BUCHAREST (Reuters) - A Romanian court sentenced a Stalinist-era political prison commander to 20 years in jail for murder on Friday, the first such ruling against a prison head since the collapse of the dictatorship of Nicolae Ceausescu in 1989.
Dozens of political inmates died in the jail on the outskirts of the small town of Ramnicu Sarat, 150 km (94 miles) east of Bucharest, which between 1956 and 1963 was commanded by Alexandru Visinescu.
Prosecutors gave the court evidence of Visinescu’s direct involvement in 12 deaths at his prison and accused him of subjecting inmates to beatings and starvation, and denying them medical treatment and heating.
According to the Institute for Investigation of Communist Crimes (IICCMER) up to 2 million people are estimated to have been victims of communist repression in Romania between 1945 and 1989, including killed, imprisoned, deported or relocated.
Visinescu, who turns 90 in September, has repeatedly said he only followed orders and blamed the country’s Stalinist leadership of the then dictator Gheorghe Gheorghiu-Dej.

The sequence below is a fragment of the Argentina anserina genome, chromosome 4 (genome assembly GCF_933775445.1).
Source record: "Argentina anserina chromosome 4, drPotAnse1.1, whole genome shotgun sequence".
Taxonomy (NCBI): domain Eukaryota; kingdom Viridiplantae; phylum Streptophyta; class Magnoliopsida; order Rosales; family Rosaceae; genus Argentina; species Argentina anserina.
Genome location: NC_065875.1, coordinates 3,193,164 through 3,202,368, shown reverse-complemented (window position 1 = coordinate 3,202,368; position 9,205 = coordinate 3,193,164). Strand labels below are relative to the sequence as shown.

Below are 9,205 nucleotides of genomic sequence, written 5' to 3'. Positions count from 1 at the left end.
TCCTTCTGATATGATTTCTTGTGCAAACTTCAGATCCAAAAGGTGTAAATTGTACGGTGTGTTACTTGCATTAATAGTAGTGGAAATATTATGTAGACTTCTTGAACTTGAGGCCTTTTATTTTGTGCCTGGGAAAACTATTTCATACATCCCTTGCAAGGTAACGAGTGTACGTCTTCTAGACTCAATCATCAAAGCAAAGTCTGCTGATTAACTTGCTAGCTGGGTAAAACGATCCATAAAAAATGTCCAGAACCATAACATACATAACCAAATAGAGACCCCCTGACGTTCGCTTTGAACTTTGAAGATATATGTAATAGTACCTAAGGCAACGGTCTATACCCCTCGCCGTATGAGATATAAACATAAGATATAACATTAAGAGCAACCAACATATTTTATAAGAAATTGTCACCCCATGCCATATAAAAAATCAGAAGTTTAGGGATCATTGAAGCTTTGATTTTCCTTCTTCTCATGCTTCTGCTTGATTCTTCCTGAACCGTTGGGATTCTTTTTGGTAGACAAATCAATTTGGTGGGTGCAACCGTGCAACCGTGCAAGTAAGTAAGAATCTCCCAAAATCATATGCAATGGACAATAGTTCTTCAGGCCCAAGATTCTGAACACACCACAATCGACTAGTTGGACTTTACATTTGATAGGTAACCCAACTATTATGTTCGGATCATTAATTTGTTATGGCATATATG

Visinescu, who can appeal the ruling, did not attend the trial on Friday. He has been living in central Bucharest, very near IICCMER’s offices, local media found, and has been receiving a special military pension.
Investigations are under way into several other former prison commanders, and IICCMER has said it has a list of 35 prison officials aged 81 to 99 who it says committed crimes.
Historians say about half a million Romanians including politicians, priests, doctors, officers, land owners and merchants were sentenced and jailed in the 1950s and early 1960s and a fifth of them perished in prisons such as Ramnicu Sarat.
Many communist-era officials still have public roles and continue to wield political and business influence in Romania.
Editing by Hugh Lawson